Anne Morrow Lindburgh, wife of Chrles Lindburgh, during the period when she had accompanied him on a round-the-world survey flight in a Lockheed Sirius floatplane.

“It was the best of times, it was the worst of times.”

Charles Dickens’ 1859 words still ring true. Many people believe they control their lives: With luck or power, they soar and grow in stature. Others navigate the tightrope of survival, fearing a fall from grace.

Anne Morrow Lindbergh lived through the best of times, marrying wisely, raising five children, learning to fly, and becoming a best-selling author. Then, the times shifted, destiny intervened, and the sky fell.

THE BEST OF TIMES

Born in 1906, Anne Morrow was raised in a New Jersey mansion, the daughter of a successful diplomat and a feminist pioneer. At age 18, she declared her wish: “To marry a hero.”

And she did. In 1927, she met Charles Augustus Lindbergh Jr. The 25-year-old daredevil barnstorming pilot had made history at Roosevelt Field airfield (now the Source Mall), when his Spirit of St. Louis made the first nonstop solo transAtlantic flight. His  subsequent tour in his plane popularized flight and bolstered the Golden Age of Aviation.

The first date for the “Lone Eagle” and the Smith College senior was in an airplane over LI. Their 1929 marriage catapulted Anne into celebrity. She became the first woman to earn a glider pilot’s license, then practiced for her pilot’s license in a “Bird” at the Hicksville Long Island Aviation Country Club, the haven for the society and aviation elite.

She went “round and round the field alone…making one hideously bumpy landing after another.”

Anne often flew from Uniondale’s Mitchel Field in a Weaver Aircraft Company biplane, as “Willie K” Vanderbilt’s Motor Parkway snaked past potato fields below.

She was Charles’ co-pilot, navigator, and radio operator on global route surveys. When Charles set a transcontinental speed record, she was the seven-months-pregnant navigator.

Internationally adored, the handsome adventurer and the shy, attractive author/pilot could do no wrong.

THE WORST OF TIMES

The Lindberghs moved to a secluded New Jersey mansion in 1932 to avoid the press. Shortly after, their firstborn infant son was kidnapped. Ransom was paid, but after several months his dead body was found nearby. Newspapers dubbed it the “Crime of the Century.”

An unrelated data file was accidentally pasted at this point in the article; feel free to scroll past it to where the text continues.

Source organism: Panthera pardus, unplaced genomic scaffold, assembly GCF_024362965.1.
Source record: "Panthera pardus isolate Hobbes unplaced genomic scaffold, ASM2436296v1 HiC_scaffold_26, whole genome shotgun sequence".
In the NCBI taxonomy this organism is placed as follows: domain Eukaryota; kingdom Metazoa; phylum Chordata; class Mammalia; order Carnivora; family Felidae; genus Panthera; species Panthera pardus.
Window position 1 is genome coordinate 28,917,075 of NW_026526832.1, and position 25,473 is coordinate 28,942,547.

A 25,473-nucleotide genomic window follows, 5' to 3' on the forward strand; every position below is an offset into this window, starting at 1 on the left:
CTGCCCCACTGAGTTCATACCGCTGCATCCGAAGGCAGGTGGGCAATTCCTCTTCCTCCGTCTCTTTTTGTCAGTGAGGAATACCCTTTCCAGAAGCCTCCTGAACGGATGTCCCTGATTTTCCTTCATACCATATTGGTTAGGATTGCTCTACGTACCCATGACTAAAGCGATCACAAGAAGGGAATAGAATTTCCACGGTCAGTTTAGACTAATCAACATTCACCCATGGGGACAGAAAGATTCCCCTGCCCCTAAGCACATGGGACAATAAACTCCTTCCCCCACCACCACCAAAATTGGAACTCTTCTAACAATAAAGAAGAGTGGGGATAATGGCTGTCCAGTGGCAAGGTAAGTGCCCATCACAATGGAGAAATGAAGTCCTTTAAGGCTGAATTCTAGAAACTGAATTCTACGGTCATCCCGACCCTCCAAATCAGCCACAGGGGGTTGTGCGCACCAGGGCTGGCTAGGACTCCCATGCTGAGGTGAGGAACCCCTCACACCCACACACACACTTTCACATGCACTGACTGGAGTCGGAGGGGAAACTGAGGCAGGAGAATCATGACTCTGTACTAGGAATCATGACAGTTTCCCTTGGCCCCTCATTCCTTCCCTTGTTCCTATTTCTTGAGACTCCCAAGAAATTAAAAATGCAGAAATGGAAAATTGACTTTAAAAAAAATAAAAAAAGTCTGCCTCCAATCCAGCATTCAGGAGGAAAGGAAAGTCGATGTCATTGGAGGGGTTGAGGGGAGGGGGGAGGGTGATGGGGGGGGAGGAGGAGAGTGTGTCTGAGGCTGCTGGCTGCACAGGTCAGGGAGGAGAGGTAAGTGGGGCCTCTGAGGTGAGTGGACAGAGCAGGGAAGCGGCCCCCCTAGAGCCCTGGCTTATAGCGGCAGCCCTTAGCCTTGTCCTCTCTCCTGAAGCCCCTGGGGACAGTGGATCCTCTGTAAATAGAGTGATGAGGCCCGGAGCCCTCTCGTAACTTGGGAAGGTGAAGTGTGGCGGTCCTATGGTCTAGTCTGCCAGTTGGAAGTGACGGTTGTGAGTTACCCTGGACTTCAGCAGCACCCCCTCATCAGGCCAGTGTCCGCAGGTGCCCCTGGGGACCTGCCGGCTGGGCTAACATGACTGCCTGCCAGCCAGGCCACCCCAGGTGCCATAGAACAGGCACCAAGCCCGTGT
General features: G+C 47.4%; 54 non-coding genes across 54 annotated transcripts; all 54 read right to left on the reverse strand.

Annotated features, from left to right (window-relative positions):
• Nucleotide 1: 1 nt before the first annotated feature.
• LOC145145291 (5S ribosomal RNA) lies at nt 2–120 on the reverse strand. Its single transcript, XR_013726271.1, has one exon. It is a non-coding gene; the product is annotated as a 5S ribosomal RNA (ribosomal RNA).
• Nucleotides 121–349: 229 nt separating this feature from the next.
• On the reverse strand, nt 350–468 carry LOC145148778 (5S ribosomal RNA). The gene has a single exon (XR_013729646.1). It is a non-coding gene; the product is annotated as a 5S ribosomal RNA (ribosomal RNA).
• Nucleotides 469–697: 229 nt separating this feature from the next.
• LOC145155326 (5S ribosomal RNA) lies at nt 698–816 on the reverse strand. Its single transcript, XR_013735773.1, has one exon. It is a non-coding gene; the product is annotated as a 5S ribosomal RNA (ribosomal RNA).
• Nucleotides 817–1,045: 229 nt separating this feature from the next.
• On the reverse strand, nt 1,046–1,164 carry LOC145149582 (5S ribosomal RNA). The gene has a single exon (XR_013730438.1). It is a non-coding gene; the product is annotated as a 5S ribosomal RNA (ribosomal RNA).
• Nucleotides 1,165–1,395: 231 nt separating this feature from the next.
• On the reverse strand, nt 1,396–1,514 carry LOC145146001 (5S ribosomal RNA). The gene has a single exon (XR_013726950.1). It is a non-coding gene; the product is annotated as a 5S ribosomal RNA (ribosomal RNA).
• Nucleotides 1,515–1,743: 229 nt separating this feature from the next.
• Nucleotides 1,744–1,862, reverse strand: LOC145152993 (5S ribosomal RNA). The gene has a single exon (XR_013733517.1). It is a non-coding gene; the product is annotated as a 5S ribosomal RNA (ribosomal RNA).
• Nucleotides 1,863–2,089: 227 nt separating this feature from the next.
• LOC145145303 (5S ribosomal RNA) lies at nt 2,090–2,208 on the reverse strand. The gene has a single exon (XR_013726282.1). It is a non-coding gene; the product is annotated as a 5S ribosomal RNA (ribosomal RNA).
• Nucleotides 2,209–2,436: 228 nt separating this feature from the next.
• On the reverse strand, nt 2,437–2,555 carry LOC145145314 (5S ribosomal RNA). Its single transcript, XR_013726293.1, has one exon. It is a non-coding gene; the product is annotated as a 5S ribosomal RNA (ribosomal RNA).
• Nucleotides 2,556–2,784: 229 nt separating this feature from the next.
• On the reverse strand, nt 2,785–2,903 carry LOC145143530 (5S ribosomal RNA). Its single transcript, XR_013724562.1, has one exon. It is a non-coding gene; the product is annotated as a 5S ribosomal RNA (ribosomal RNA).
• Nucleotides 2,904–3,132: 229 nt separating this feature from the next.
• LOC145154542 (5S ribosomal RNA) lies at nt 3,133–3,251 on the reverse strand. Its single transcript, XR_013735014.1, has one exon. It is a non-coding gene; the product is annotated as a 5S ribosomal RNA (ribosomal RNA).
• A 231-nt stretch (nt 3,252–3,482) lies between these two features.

It was later revealed that Charles had locked the 18-month-old baby outside, encouraging independence. He forbade Anne to cry after the kidnapping and murder. He was lonely and stoic, perhaps because his parents had separated when he was 7 years old.

After the murder, the Lindberghs rejected the relentless media and fled to England. Anne’s first book was published in 1935, and a German carpenter was convicted of the murder and executed.

In 1936, the U.S. government asked Charles to tour German aircraft factories. Impressed by Hitler’s airpower, Charles deemed a war unwinnable. As the leading spokesman for the isolationist anti-Semitic, America First movement, Charles wrote in Reader’s Digest that Western countries should band together to preserve their inheritance of European blood.

Supporting Charles, in 1940 Anne published The Wave of the Future, advising America to reject foreign wars. Its defeatist tone was despised; she later labeled her work naive.

Furious Americans, having endured the 1929 stock market crash and the Great Depression, rejected their Golden Pair as Nazi apologists. In early 1940, the Lindberghs moved to Lloyds Neck; by late 1940, Charles was labeled a traitor.

In her diary, Anne wrote, “I am now the bubonic plague among writers and C. is the anti-Christ!” … “My marriage has stretched me out of my world, changed me so it is no longer possible to change back.”

In the early 1950s, Anne sought psychotherapy; Charles, displeased, vacated their bedroom. She later had an affair with her therapist. In 1955, her feminist manifesto Gift of the Sea was published.

CONTRADICTIONS AND COMPLIANCE

Charles died in 1974, Anne in 2001. Family skeletons surfaced: Charles had controlled his family with tedious checklists, lectures, and banned holiday celebrations. Anne kept quiet, valiantly keeping up with her husband’s travels.

One diary entry read, “Damn, damn, damn! I am sick of being this ‘handmaiden to the Lord.’”

In 2003, the news broke: From 1957 until his death, Charles had fathered seven children with three mistresses in Germany. Anne’s relatives said Anne had suspected something, but didn’t know what. Her stalwart silence preserved the myth till the end — because they had, after all, the best of times.

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